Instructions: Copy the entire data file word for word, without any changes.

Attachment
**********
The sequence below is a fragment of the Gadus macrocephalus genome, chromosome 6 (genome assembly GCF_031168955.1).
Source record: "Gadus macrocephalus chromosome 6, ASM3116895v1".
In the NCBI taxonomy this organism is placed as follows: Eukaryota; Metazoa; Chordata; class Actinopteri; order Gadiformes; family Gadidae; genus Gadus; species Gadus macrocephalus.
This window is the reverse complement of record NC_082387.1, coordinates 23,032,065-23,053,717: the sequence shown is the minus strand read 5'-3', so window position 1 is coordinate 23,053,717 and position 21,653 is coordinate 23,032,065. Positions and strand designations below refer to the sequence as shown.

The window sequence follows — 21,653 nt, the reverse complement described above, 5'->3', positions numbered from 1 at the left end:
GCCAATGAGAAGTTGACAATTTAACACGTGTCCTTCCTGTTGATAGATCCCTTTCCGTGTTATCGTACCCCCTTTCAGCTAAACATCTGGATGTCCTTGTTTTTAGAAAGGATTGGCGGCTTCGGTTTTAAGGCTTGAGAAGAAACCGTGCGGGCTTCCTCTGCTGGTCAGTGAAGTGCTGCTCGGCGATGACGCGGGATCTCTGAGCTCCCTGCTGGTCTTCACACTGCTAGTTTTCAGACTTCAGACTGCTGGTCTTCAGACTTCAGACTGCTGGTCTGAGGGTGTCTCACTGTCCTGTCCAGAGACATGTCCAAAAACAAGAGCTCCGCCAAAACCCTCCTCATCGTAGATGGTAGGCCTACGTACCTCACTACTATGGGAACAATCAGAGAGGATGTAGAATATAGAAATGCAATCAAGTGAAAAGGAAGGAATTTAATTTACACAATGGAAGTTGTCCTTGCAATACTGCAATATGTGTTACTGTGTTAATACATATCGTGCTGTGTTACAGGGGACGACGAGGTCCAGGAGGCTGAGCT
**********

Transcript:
The sequence below is a fragment of the Gadus macrocephalus genome, chromosome 6 (genome assembly GCF_031168955.1).
Source record: "Gadus macrocephalus chromosome 6, ASM3116895v1".
In the NCBI taxonomy this organism is placed as follows: Eukaryota; Metazoa; Chordata; class Actinopteri; order Gadiformes; family Gadidae; genus Gadus; species Gadus macrocephalus.
This window is the reverse complement of record NC_082387.1, coordinates 23,032,065-23,053,717: the sequence shown is the minus strand read 5'-3', so window position 1 is coordinate 23,053,717 and position 21,653 is coordinate 23,032,065. Positions and strand designations below refer to the sequence as shown.

The window sequence follows — 21,653 nt, the reverse complement described above, 5'->3', positions numbered from 1 at the left end:
GCCAATGAGAAGTTGACAATTTAACACGTGTCCTTCCTGTTGATAGATCCCTTTCCGTGTTATCGTACCCCCTTTCAGCTAAACATCTGGATGTCCTTGTTTTTAGAAAGGATTGGCGGCTTCGGTTTTAAGGCTTGAGAAGAAACCGTGCGGGCTTCCTCTGCTGGTCAGTGAAGTGCTGCTCGGCGATGACGCGGGATCTCTGAGCTCCCTGCTGGTCTTCACACTGCTAGTTTTCAGACTTCAGACTGCTGGTCTTCAGACTTCAGACTGCTGGTCTGAGGGTGTCTCACTGTCCTGTCCAGAGACATGTCCAAAAACAAGAGCTCCGCCAAAACCCTCCTCATCGTAGATGGTAGGCCTACGTACCTCACTACTATGGGAACAATCAGAGAGGATGTAGAATATAGAAATGCAATCAAGTGAAAAGGAAGGAATTTAATTTACACAATGGAAGTTGTCCTTGCAATACTGCAATATGTGTTACTGTGTTAATACATATCGTGCTGTGTTACAGGGGACGACGAGGTCCAGGAGGCTGAGCT